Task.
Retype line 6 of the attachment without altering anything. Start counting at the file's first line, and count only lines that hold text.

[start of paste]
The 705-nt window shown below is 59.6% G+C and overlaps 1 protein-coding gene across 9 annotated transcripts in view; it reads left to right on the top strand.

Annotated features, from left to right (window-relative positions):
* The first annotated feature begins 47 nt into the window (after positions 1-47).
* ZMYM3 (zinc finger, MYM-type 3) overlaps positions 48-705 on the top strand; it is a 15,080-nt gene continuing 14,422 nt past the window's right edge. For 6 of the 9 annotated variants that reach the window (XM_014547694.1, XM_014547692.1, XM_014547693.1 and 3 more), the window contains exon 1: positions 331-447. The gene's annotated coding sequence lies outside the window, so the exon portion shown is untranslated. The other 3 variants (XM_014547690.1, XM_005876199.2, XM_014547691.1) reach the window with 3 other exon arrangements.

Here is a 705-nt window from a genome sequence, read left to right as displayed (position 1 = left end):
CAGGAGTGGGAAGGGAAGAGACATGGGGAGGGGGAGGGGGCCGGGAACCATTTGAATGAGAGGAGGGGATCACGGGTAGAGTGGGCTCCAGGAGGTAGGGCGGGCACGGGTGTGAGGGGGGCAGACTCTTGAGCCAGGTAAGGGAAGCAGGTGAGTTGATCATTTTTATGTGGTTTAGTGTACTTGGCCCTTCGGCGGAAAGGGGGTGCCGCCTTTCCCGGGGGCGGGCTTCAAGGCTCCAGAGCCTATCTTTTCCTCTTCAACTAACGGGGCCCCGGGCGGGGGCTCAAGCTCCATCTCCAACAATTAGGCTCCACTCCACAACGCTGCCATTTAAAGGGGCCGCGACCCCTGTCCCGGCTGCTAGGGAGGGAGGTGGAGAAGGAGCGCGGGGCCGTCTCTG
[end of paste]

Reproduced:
CAGGAGTGGGAAGGGAAGAGACATGGGGAGGGGGAGGGGGCCGGGAACCATTTGAATGAGAGGAGGGGATCACGGGTAGAGTGGGCTCCAGGAGGTAGGGCGGGCACGGGTGTGAGGGGGGCAGACTCTTGAGCCAGGTAAGGGAAGCAGGTGAGTTGATCATTTTTATGTGGTTTAGTGTACTTGGCCCTTCGGCGGAAAGGGGGTGCCGCCTTTCCCGGGGGCGGGCTTCAAGGCTCCAGAGCCTATCTTTTCCTCTTCAACTAACGGGGCCCCGGGCGGGGGCTCAAGCTCCATCTCCAACAATTAGGCTCCACTCCACAACGCTGCCATTTAAAGGGGCCGCGACCCCTGTCCCGGCTGCTAGGGAGGGAGGTGGAGAAGGAGCGCGGGGCCGTCTCTG